Apex court order based on decision that FOWC has Permanent Establishment in the country, which makes it taxable
Formula One races quit India in 2013 and they aren’t likely to return any time soon, if the tax issue remains as the roadblock that cut short the five-year contract in the first place. The Supreme Court on April 24 clarified that F1 in India is indeed a business and has to pay taxes.
Formula One World Championship (FOWC) does not believe in paying local taxes and that caused a problem that resulted in the contract being cancelled.
The Jaypee Group had invested heavily in constructing the Buddh International Circuit at Greater Noida in Uttar Pradesh through its subsidiary Jaypee Sports International Ltd and held three very successful race years on the FOWC calendar between 2011 and 2013. However, they had not factored in the tax provisions of India, and assumed that the international contract would hold.
The Authority of Advance Ruling (AAR) had ruled for Jaypee, but the Delhi High Court had ruled that when Jaiprakash Associates Ltd paid FOWC for the use of its logos and symbols to promote the Grand Prix it wasn’t a loyalty payment free of any tax component, but would be taxed as any business.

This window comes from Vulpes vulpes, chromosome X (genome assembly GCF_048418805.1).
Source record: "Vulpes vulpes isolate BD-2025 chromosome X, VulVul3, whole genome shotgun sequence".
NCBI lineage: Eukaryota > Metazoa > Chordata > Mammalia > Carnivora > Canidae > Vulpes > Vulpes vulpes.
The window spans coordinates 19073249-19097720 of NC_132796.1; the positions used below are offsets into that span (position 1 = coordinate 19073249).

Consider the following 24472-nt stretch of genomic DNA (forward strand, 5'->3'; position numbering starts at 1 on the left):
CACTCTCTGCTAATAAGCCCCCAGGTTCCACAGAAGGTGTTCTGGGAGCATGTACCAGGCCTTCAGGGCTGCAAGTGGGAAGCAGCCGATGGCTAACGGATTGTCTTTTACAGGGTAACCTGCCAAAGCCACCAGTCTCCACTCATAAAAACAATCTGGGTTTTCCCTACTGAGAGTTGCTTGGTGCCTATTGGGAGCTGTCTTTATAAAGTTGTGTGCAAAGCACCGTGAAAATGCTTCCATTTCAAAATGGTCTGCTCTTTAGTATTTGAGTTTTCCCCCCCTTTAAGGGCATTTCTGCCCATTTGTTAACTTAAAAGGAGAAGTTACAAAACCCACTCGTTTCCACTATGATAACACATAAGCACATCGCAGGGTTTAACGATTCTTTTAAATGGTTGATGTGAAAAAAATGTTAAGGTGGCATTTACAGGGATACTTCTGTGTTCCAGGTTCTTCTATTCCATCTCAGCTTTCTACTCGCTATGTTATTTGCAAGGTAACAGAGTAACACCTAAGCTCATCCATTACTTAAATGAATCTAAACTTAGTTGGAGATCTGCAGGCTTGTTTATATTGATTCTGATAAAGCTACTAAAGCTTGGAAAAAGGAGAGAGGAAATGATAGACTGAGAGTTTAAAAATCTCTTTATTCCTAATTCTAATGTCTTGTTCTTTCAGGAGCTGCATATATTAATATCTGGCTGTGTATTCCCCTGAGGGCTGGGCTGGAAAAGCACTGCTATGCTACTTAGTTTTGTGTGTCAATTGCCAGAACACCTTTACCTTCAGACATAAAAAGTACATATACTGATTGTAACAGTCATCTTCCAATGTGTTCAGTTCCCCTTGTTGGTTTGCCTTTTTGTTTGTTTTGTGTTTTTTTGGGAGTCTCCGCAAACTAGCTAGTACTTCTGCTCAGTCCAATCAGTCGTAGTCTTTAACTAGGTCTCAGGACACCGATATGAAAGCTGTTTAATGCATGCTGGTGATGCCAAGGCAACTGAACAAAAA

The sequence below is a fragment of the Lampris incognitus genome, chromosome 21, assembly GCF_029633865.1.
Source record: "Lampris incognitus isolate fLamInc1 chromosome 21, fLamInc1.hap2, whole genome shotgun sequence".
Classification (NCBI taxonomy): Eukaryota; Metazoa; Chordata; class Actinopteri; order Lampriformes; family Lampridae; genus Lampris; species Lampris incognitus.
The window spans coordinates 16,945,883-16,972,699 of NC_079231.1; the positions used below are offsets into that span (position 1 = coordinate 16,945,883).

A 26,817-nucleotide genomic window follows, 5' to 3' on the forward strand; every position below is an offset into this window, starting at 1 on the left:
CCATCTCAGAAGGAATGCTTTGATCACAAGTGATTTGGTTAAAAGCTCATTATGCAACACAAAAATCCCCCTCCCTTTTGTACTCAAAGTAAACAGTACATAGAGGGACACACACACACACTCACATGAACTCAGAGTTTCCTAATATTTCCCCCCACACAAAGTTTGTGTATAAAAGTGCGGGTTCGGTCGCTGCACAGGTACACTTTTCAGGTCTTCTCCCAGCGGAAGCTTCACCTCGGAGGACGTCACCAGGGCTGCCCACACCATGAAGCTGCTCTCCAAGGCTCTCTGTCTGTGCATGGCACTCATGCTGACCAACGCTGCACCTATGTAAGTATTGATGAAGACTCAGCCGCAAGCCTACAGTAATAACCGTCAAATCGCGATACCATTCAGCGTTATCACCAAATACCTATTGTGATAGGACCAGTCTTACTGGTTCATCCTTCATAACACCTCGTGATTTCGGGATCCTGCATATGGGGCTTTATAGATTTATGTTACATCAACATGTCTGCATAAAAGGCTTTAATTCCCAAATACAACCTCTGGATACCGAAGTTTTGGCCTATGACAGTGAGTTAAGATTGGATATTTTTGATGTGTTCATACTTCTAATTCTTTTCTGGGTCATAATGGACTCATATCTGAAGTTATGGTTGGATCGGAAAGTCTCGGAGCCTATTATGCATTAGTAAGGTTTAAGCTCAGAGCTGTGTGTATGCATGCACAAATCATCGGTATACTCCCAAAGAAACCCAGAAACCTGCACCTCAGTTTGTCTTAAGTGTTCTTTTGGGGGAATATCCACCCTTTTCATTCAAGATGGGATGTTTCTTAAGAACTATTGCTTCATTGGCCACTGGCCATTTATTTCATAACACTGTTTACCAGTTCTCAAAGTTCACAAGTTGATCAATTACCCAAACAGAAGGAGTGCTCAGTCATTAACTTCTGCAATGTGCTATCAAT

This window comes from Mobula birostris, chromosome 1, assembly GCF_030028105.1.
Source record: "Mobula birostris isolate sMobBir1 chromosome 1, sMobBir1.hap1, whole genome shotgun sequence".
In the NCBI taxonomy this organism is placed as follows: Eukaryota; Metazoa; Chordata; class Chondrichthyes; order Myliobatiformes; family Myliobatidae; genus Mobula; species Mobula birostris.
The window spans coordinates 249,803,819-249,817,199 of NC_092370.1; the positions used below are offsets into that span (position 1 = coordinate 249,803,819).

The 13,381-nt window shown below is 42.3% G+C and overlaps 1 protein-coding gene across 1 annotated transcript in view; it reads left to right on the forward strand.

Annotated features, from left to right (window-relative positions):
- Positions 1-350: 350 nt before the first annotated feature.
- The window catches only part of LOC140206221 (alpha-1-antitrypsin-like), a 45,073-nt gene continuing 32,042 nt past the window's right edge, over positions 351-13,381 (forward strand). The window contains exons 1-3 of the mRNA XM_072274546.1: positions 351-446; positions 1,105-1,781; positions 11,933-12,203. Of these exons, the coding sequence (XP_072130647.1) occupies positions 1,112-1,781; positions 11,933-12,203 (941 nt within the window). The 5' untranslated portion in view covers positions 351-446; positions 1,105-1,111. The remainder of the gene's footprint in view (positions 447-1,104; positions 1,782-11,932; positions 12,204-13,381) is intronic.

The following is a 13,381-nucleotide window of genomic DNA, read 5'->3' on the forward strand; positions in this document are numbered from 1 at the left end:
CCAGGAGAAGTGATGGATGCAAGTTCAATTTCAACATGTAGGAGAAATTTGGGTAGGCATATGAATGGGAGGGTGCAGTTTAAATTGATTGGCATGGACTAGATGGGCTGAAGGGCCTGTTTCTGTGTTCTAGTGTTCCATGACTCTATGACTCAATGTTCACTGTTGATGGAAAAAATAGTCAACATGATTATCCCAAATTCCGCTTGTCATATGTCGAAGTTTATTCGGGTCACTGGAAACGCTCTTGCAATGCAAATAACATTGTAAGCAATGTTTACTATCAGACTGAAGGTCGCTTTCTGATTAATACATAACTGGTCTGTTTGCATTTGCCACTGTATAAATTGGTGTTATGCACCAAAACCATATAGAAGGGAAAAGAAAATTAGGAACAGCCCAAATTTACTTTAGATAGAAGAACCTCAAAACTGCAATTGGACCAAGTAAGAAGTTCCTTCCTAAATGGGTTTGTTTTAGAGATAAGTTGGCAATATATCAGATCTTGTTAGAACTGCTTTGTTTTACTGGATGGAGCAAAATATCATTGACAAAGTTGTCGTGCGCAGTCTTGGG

The court had ruled that FOWC has a Permanent Establishment (PE) in India, a precondition for the consideration of taxation for a business, and declared that the use of trademarks was “purely incidental”. The entire company would be treated as an event organizer, said the court, and all pertinent taxes would be levied.
FOWC moved the Supreme Court against this order, but on April 24 the apex court upheld the high court’s order.
The Supreme Court bench of Justices AK Sikri and Ashok Bhushan declared that a PE is a fixed place of business, generally giving rise to income or value-added tax liability in a particular jurisdiction. The FOWC has that in India. The bench said: “We have held that FOWC has PE in India and income that is attributable in India will be taxed. The amount that is to be taxed is to be assessed by an assessing officer.”
Declaring the details, advocate Ankur Saigal counsel for Jaypee Group reportedly said he was awaiting a copy of the detailed judgement.
—India Legal Bureau